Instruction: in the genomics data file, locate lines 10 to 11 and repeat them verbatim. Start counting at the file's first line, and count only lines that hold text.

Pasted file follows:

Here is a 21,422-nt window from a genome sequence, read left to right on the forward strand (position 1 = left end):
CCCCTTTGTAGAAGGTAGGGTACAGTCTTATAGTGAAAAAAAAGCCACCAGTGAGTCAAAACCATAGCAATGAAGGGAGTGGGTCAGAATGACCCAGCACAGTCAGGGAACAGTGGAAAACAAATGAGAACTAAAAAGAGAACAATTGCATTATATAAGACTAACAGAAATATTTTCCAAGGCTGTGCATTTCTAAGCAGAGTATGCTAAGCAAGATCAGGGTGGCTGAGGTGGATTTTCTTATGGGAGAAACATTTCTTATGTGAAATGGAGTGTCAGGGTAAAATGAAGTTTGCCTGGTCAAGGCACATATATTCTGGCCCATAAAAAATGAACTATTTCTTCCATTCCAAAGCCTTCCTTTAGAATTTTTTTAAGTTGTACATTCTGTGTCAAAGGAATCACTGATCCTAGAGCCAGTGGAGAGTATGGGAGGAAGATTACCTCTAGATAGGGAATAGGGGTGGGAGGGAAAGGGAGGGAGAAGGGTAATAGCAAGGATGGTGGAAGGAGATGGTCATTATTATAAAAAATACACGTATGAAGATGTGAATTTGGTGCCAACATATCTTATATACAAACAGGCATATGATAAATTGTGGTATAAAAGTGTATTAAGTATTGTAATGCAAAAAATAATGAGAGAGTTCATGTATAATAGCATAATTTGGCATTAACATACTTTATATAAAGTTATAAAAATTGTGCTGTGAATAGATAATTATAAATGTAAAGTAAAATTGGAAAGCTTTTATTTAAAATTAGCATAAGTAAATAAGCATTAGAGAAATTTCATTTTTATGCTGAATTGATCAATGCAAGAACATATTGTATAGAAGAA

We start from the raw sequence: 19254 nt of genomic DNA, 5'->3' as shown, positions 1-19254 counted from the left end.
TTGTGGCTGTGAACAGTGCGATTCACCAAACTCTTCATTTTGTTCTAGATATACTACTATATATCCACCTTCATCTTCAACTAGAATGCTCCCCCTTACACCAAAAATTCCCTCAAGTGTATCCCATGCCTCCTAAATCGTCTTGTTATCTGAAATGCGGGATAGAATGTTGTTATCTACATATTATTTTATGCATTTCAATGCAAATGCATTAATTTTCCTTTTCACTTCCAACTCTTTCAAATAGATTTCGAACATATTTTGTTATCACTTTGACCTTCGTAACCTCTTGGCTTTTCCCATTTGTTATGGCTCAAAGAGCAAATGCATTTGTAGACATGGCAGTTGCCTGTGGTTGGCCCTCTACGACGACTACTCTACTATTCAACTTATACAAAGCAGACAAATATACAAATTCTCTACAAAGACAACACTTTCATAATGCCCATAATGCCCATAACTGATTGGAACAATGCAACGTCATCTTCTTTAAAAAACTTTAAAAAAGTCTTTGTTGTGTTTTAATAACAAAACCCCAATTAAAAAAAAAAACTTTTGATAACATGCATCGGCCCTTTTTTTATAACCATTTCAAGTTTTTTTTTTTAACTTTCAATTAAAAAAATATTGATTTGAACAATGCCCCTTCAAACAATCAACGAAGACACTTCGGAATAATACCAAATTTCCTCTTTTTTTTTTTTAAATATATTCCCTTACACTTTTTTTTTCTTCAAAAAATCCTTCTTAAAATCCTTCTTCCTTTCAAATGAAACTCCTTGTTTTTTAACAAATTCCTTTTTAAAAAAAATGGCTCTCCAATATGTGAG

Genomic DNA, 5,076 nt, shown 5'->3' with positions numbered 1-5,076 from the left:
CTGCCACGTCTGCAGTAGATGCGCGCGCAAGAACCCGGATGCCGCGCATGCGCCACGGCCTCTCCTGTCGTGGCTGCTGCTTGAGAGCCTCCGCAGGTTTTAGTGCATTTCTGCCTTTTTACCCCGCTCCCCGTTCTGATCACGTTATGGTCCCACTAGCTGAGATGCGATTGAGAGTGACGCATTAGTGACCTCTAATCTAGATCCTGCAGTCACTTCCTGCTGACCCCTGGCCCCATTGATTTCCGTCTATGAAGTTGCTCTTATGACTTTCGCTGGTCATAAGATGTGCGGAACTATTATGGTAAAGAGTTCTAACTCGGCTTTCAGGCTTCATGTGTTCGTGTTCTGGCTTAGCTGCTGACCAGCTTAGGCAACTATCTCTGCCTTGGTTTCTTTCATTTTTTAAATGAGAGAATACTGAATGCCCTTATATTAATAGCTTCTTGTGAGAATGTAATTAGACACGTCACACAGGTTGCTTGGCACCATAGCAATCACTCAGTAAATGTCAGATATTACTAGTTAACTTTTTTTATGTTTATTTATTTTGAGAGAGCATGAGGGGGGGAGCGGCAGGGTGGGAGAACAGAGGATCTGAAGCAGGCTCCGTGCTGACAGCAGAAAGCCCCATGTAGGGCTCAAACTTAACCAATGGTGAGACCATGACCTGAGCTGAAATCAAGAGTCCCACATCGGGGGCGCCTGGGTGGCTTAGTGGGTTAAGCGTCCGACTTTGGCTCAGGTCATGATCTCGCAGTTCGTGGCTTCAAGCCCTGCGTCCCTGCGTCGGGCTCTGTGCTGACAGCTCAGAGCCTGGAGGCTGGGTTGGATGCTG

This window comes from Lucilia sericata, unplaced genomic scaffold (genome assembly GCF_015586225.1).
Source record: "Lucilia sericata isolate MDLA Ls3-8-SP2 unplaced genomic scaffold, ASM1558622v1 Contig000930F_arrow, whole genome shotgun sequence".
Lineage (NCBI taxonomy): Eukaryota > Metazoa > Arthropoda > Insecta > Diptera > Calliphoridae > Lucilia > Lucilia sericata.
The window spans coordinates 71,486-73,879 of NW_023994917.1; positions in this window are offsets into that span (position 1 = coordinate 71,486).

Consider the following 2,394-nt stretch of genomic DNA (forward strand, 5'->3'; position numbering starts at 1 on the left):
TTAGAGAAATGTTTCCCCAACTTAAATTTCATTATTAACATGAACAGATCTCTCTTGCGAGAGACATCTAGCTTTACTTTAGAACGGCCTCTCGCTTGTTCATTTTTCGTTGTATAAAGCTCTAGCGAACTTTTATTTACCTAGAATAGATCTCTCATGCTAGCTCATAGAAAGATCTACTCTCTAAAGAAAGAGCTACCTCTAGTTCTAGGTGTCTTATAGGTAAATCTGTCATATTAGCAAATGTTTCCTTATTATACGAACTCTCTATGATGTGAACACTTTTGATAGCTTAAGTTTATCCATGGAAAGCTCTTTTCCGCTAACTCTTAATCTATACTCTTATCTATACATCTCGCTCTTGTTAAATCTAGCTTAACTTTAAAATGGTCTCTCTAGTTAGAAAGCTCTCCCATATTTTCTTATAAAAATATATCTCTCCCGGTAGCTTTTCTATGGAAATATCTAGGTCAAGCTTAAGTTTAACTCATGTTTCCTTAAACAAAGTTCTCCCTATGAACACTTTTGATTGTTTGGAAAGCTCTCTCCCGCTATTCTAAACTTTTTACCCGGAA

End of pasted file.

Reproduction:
The window spans coordinates 71,486-73,879 of NW_023994917.1; positions in this window are offsets into that span (position 1 = coordinate 71,486).

Consider the following 2,394-nt stretch of genomic DNA (forward strand, 5'->3'; position numbering starts at 1 on the left):